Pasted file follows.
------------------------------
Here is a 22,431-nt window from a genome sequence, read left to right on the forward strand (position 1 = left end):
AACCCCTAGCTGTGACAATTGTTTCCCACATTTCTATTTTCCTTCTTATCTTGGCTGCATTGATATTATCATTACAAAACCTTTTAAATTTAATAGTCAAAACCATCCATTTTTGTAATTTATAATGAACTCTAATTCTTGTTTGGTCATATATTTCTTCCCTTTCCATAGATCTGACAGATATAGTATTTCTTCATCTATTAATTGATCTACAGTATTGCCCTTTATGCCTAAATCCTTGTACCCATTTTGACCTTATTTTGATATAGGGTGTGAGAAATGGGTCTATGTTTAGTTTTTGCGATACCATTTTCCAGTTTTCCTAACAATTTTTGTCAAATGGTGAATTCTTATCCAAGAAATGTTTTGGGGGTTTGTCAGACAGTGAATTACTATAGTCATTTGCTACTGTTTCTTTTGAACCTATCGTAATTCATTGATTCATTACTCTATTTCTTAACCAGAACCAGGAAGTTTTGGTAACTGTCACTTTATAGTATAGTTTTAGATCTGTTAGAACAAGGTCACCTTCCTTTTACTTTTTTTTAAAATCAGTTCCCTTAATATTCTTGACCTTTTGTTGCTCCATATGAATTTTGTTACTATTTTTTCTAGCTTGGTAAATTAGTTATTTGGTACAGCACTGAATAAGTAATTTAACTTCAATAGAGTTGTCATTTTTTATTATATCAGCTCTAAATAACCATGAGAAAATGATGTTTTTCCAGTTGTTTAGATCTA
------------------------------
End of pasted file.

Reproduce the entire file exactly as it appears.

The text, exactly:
Here is a 22,431-nt window from a genome sequence, read left to right on the forward strand (position 1 = left end):
AACCCCTAGCTGTGACAATTGTTTCCCACATTTCTATTTTCCTTCTTATCTTGGCTGCATTGATATTATCATTACAAAACCTTTTAAATTTAATAGTCAAAACCATCCATTTTTGTAATTTATAATGAACTCTAATTCTTGTTTGGTCATATATTTCTTCCCTTTCCATAGATCTGACAGATATAGTATTTCTTCATCTATTAATTGATCTACAGTATTGCCCTTTATGCCTAAATCCTTGTACCCATTTTGACCTTATTTTGATATAGGGTGTGAGAAATGGGTCTATGTTTAGTTTTTGCGATACCATTTTCCAGTTTTCCTAACAATTTTTGTCAAATGGTGAATTCTTATCCAAGAAATGTTTTGGGGGTTTGTCAGACAGTGAATTACTATAGTCATTTGCTACTGTTTCTTTTGAACCTATCGTAATTCATTGATTCATTACTCTATTTCTTAACCAGAACCAGGAAGTTTTGGTAACTGTCACTTTATAGTATAGTTTTAGATCTGTTAGAACAAGGTCACCTTCCTTTTACTTTTTTTTAAAATCAGTTCCCTTAATATTCTTGACCTTTTGTTGCTCCATATGAATTTTGTTACTATTTTTTCTAGCTTGGTAAATTAGTTATTTGGTACAGCACTGAATAAGTAATTTAACTTCAATAGAGTTGTCATTTTTTATTATATCAGCTCTAAATAACCATGAGAAAATGATGTTTTTCCAGTTGTTTAGATCTA